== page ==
Westberg, K., Stavros, C., Wilson, B. (2008) ‘An examination of the impact of player transgressions on sponsorship b2b relationships’, International Journal of Sports Marketing and Sponsorship: 125—134

[NB b2b means business to business.  The actual analysis isn’t very gripping, but there is a good discussion on semi structured interviews]

There is some speculation about the effects on sponsors when players transgress.  This study interviewed executives of Australian team based sporting organisations in order to develop a model.  The model isolates the key factors that affect responses, and these include ‘the nature of the incident, sponsor’s type of business and existing relationship between parties.  Media response is also a key factor.  Further research might investigate ‘the attribution of blame; the relative impact of different types of transgression; consideration of the impact of transgressions on various customer segments; and the impact of incidents at various stages of the relationship’ (126).  It is also possible that transgressions can even produce ‘a positive impact for stakeholders’ (126).

A number of recent transgressions are listed, including sexual assault, drug use and violence.  The background to the growth of sponsorship of sports is also discussed.  There is a discussion in marketing literature suggesting that transgressions can harm sponsors, especially if they are ‘violate the rules guiding relationship, team and societal standards’.  Particular transgressions can trigger stronger reactions.  Stakeholder response can be one result.  Images becoming particularly important in spectator support.  Sponsors want to link their brand with a particular event or organisation positively, to create ‘brand choice and customer loyalty’ (127).

‘Semi structured in depth interviews’ with senior executives were conducted.  The sample is defined by a convenience and also the notion of ‘theoretical saturation for the researcher’ (128).  Prompt questions were derived from major issues in the literature.  Respondents could expand.  Interviews were taped and transcribed and then coded for themes.  Finally, ‘relationships among variables were noted and a logical chain of evidence to support the propositions developed’ (128).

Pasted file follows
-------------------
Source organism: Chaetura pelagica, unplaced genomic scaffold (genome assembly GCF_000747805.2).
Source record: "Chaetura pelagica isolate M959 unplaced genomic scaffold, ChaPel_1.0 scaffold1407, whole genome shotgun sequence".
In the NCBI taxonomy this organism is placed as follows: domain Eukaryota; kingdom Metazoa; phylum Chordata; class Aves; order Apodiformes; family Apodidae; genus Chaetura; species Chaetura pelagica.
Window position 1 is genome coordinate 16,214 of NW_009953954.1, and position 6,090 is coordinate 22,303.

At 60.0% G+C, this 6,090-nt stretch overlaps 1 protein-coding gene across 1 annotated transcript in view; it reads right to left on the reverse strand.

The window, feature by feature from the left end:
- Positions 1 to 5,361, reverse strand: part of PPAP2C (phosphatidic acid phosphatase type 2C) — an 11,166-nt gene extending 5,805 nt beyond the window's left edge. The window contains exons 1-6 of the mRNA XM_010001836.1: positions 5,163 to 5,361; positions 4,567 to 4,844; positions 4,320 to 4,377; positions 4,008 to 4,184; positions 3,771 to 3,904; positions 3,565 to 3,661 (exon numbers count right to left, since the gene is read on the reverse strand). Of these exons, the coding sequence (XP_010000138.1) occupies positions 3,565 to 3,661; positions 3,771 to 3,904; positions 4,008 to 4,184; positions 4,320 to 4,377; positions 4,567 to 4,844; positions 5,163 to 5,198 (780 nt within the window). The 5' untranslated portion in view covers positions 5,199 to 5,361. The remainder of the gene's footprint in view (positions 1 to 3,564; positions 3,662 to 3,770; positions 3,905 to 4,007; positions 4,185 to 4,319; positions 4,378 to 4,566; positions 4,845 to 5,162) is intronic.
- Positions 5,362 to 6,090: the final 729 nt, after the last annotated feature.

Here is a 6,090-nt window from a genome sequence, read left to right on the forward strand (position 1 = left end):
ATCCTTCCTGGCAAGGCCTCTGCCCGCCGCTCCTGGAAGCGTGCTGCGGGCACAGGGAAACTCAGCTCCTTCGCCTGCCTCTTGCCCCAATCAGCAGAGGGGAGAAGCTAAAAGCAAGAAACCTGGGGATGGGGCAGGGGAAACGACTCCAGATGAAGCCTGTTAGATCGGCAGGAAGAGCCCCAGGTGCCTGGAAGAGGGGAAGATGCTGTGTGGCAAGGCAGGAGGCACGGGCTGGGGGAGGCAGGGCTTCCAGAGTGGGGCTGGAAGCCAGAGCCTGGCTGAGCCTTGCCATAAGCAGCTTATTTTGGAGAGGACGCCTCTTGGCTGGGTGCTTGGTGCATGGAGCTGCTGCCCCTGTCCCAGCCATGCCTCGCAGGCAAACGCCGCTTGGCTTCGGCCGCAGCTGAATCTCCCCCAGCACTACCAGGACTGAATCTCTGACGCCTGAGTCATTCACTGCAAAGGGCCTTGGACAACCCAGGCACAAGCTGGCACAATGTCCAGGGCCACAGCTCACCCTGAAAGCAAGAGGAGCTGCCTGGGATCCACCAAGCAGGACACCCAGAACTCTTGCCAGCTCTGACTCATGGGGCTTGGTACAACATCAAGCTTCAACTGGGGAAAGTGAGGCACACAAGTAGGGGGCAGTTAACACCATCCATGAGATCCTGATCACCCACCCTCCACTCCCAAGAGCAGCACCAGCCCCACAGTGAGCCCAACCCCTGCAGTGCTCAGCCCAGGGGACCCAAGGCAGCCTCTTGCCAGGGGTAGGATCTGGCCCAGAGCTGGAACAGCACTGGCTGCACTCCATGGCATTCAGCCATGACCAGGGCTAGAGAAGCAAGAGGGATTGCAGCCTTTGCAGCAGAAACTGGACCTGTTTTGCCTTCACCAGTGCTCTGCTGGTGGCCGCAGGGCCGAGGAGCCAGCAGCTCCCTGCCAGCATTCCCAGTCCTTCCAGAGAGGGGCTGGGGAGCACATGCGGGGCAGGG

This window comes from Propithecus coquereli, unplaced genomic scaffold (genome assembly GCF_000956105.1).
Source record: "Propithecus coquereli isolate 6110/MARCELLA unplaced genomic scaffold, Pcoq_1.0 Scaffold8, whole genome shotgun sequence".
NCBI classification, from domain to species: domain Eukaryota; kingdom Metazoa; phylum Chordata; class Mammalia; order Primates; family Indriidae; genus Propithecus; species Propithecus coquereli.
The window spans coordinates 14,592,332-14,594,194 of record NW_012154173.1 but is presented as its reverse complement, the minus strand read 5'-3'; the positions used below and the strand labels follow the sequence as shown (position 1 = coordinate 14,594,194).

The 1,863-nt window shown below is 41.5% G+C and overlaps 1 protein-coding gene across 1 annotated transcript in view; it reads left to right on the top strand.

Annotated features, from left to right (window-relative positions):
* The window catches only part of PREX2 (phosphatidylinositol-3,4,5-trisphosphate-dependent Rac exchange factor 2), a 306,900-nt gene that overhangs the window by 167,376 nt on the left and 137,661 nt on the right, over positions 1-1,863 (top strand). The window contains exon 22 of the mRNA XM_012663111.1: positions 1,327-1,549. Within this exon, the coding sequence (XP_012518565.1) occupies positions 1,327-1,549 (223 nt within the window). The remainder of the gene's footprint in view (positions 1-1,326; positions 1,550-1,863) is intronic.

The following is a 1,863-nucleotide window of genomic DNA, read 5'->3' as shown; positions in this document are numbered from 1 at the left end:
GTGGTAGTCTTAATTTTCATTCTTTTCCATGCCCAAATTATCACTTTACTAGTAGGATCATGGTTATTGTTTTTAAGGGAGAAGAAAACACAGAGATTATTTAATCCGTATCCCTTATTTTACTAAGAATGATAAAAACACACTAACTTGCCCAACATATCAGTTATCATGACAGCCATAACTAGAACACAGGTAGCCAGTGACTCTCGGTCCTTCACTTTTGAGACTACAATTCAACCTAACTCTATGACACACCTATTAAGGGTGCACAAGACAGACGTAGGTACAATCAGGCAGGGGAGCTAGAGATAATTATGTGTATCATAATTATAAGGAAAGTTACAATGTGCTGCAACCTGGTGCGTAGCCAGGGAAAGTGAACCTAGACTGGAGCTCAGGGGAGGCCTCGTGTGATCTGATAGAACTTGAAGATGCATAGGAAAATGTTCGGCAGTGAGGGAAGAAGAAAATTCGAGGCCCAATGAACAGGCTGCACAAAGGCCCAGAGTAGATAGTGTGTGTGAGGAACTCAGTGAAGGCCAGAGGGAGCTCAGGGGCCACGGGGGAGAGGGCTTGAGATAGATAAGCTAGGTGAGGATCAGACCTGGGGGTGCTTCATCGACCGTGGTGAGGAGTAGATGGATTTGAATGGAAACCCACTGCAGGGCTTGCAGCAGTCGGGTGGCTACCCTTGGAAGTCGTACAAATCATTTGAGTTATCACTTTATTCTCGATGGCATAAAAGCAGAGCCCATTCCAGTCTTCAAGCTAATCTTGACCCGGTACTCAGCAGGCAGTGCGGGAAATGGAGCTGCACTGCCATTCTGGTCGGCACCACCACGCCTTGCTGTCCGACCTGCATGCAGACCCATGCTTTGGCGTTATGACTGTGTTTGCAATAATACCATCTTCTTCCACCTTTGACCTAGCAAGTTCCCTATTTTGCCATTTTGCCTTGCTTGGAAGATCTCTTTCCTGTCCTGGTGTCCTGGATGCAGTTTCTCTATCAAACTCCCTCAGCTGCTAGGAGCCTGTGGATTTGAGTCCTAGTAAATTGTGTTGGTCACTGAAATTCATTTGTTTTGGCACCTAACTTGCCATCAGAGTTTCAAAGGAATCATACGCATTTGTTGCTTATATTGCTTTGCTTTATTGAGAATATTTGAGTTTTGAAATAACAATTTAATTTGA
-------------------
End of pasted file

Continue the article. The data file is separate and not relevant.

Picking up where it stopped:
Transgressions that took place on and off the field were distinguished.  On field transgressions were seen as easier to control, as being more to do with reactions in a game.  Off the field transgressions attract more attention and were more difficult to deal with.  Particular transgressions can be particularly sensitive depending on the type of business—for example sexual assault allegations are damaging if women are major clients, while financial irregularities clearly will affect the business of Financial Services sponsors, or criminal action will affect state bodies who might sponsor.  Much will depend on the strengths of the relationship. Key sponsors have to be nurtured over time, and a good relationship can survive specific crises.  Sponsors need to be fully informed, however.  They might also need help in developing realistic expectations of players.  Increased media scrutiny is a growing problem, and more both transgressions are being reported.  Some sponsors feel that any transgressions in any sport have a negative effect on sport in general.

Although transgressions were discussed, ‘there were no instances noted in the interviews of sponsors withdrawing their sponsorship’ as a result (129).  Reassurance by the sports organisation that the issue is being dealt with seems crucial.  New sponsors might be put off, however.

The findings are summarised in a model on page 130 [usual jobby -- boxes with arrows, with slightly more detail of the factors already mentioned].  Some pretty obvious propositions follow, for example the response by sponsors depends on the ‘nature, severity and frequency of the transgression’, that responses can be mediated by a good relationship and the success of the sporting organisation, and weakened by extensive negative media attention.  Thus a transgression ‘that develops quickly and has media attention is the most concerning’ (131).  Further research might investigate which customer segments react most strongly.  Managers might anticipate the results by developing a more ‘proactive scenario style studies’ (131).  Business partners might also experiments with forgiving or tolerating transgressions.  Other work has examined the levels of commitment which sponsors exhibit—‘relationship quality theory’ (132), and apparently, quality is affected by factors such as ‘brand partner quality, love and passion, intimacy, self connection, nostalgic connection, interdependence and commitment’ (132)..  It might even then be possible to model relationships mathematically.

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